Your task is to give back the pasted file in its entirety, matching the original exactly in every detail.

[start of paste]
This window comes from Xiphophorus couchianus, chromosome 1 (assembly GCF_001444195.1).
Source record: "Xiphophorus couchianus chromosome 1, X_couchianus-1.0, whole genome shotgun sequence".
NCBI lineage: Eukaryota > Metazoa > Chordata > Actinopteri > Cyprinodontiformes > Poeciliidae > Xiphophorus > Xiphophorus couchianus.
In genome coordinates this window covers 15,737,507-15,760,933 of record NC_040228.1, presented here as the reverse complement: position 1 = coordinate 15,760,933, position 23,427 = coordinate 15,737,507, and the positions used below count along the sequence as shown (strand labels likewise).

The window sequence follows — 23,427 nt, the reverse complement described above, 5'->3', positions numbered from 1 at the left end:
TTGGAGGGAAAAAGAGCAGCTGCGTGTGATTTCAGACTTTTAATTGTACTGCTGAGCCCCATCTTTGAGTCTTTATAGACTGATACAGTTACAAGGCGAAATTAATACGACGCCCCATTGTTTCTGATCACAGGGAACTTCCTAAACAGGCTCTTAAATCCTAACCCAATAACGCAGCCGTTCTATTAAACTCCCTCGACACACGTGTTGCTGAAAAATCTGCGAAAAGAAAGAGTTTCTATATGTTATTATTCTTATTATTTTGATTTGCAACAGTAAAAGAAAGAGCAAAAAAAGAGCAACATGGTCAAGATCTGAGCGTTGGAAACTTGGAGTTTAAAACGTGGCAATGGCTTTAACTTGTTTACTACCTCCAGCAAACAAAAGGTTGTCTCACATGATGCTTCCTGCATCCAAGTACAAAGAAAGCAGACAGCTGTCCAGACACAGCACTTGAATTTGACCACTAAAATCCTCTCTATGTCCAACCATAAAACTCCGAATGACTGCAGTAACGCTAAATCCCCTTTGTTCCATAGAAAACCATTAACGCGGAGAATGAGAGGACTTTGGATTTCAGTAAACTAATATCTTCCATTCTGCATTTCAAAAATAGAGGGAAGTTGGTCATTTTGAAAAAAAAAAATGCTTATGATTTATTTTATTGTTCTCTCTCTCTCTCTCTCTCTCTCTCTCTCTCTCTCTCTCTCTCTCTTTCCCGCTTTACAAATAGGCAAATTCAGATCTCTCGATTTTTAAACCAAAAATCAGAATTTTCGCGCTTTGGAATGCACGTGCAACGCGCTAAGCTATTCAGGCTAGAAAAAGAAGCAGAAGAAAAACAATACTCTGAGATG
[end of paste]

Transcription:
This window comes from Xiphophorus couchianus, chromosome 1 (assembly GCF_001444195.1).
Source record: "Xiphophorus couchianus chromosome 1, X_couchianus-1.0, whole genome shotgun sequence".
NCBI lineage: Eukaryota > Metazoa > Chordata > Actinopteri > Cyprinodontiformes > Poeciliidae > Xiphophorus > Xiphophorus couchianus.
In genome coordinates this window covers 15,737,507-15,760,933 of record NC_040228.1, presented here as the reverse complement: position 1 = coordinate 15,760,933, position 23,427 = coordinate 15,737,507, and the positions used below count along the sequence as shown (strand labels likewise).

The window sequence follows — 23,427 nt, the reverse complement described above, 5'->3', positions numbered from 1 at the left end:
TTGGAGGGAAAAAGAGCAGCTGCGTGTGATTTCAGACTTTTAATTGTACTGCTGAGCCCCATCTTTGAGTCTTTATAGACTGATACAGTTACAAGGCGAAATTAATACGACGCCCCATTGTTTCTGATCACAGGGAACTTCCTAAACAGGCTCTTAAATCCTAACCCAATAACGCAGCCGTTCTATTAAACTCCCTCGACACACGTGTTGCTGAAAAATCTGCGAAAAGAAAGAGTTTCTATATGTTATTATTCTTATTATTTTGATTTGCAACAGTAAAAGAAAGAGCAAAAAAAGAGCAACATGGTCAAGATCTGAGCGTTGGAAACTTGGAGTTTAAAACGTGGCAATGGCTTTAACTTGTTTACTACCTCCAGCAAACAAAAGGTTGTCTCACATGATGCTTCCTGCATCCAAGTACAAAGAAAGCAGACAGCTGTCCAGACACAGCACTTGAATTTGACCACTAAAATCCTCTCTATGTCCAACCATAAAACTCCGAATGACTGCAGTAACGCTAAATCCCCTTTGTTCCATAGAAAACCATTAACGCGGAGAATGAGAGGACTTTGGATTTCAGTAAACTAATATCTTCCATTCTGCATTTCAAAAATAGAGGGAAGTTGGTCATTTTGAAAAAAAAAAATGCTTATGATTTATTTTATTGTTCTCTCTCTCTCTCTCTCTCTCTCTCTCTCTCTCTCTCTCTCTCTCTTTCCCGCTTTACAAATAGGCAAATTCAGATCTCTCGATTTTTAAACCAAAAATCAGAATTTTCGCGCTTTGGAATGCACGTGCAACGCGCTAAGCTATTCAGGCTAGAAAAAGAAGCAGAAGAAAAACAATACTCTGAGATG